“I gave it in two lumps because I still have bills to pay, so I couldn’t just not have money come in that month,” he said. “So I gave them May and June off, half on one month and half the next month.”
Before making the decision, Lang talked to his daughter, who lives in the park with her family.
“Everybody paid in April, and it was amazing because that was in the height of nobody working,” Lang said. “I told my daughter, since everybody paid rent, I’ve got to thank them somehow, and this was my ‘thank you’ for not just taking advantage of me and not paying rent.”
Though his daughter Mallory Klein said she was worried, she told him to go for it.
“I thought it was nice and generous,” Klein said. “I was just hoping that people appreciated it, and fortunately for him, everybody continued to pay rent (afterward).”
For Lang, it was simply an opportunity to help his residents and maybe give him a little bit of good karma.
“This is a scary time,” he added. “I knew people were struggling, and I felt that if they could pay half their rent and not have to worry about paying all of it, it would be less of a stress on them.”
In a letter he sent to residents, Lang told them he felt as though they were like family and should be treated in the same way.
“The days ahead are filled with uncertainty and hardships for many of us,” he wrote. “I hope this small gesture will help ease some of the hardships everyone is going through at this time. We will get through this together.”
Lang used some of his savings to get through the two months, and since then, each and every resident has continued to pay their rent.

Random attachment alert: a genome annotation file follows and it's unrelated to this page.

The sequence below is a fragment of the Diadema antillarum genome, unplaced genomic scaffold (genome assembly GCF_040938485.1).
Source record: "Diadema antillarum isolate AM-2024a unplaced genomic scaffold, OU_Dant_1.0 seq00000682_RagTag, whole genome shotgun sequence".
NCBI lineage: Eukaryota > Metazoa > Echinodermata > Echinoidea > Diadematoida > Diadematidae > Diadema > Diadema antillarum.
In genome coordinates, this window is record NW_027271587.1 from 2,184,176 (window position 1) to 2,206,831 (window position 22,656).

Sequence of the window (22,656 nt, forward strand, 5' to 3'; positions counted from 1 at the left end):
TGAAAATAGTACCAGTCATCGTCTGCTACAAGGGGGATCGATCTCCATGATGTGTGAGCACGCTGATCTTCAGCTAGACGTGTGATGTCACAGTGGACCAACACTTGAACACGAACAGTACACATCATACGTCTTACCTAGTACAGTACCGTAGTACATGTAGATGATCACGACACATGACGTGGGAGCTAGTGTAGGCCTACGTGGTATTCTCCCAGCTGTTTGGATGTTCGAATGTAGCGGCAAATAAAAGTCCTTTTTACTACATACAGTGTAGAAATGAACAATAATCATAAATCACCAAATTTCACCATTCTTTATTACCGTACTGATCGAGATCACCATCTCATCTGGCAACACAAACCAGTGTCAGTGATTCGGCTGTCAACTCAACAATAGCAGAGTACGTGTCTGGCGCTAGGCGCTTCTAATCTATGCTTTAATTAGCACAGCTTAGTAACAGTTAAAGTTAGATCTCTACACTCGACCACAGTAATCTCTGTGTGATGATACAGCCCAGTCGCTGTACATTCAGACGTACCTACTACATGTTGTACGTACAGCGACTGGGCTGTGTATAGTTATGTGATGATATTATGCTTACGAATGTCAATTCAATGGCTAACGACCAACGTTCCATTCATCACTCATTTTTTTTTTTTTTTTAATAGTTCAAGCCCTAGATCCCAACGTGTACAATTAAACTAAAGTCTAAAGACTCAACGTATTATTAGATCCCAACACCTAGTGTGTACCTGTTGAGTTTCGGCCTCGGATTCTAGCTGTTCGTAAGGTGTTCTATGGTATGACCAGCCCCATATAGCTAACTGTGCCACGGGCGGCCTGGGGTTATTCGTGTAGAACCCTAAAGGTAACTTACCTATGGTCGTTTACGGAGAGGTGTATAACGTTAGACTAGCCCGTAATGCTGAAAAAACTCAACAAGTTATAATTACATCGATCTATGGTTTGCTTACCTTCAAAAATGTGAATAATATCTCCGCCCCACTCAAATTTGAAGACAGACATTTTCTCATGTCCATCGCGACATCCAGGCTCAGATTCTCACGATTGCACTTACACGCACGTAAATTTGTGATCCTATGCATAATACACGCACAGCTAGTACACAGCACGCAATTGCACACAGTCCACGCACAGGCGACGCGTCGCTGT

More than just a park
When the Langs moved off the property to Saugus when their daughters were young, Lang continued to come to the park on weekdays, treating it almost like a day job.
“Since my mom passed away, he’s definitely spent a lot more time here,” Klein said. “Now he’s spending seven days a week at the park. … I think he really cares about his tenants, otherwise he wouldn’t spend so much time here. I work from home right now, so I sit here and I watch him talking to tenants all day, (which) just shows he likes what he does.”
For Lang, his residents truly have become like family to him, “and they take care of me in a way, too,” he added, referring to when his wife was sick before she died.
“He grew up here, so I think it’s more than a business,” Klein added. “I forget sometimes that it’s his business because to me, this is just my family thing. This is where my grandma grew up and where my dad grew up, and I lived here when I was younger, and my mom’s family also lived here. So for me, we’ve come out of this place.”
It was that sentiment that he expressed to residents in his letter that he has exemplified as he continues to run the park after Julie’s death.
“My wife passed away three years ago,” Lang said. “She always said when I turned 65, we were going to leave, but that didn’t happen. I tell people now, ‘Unfortunately, you’re stuck with me.’”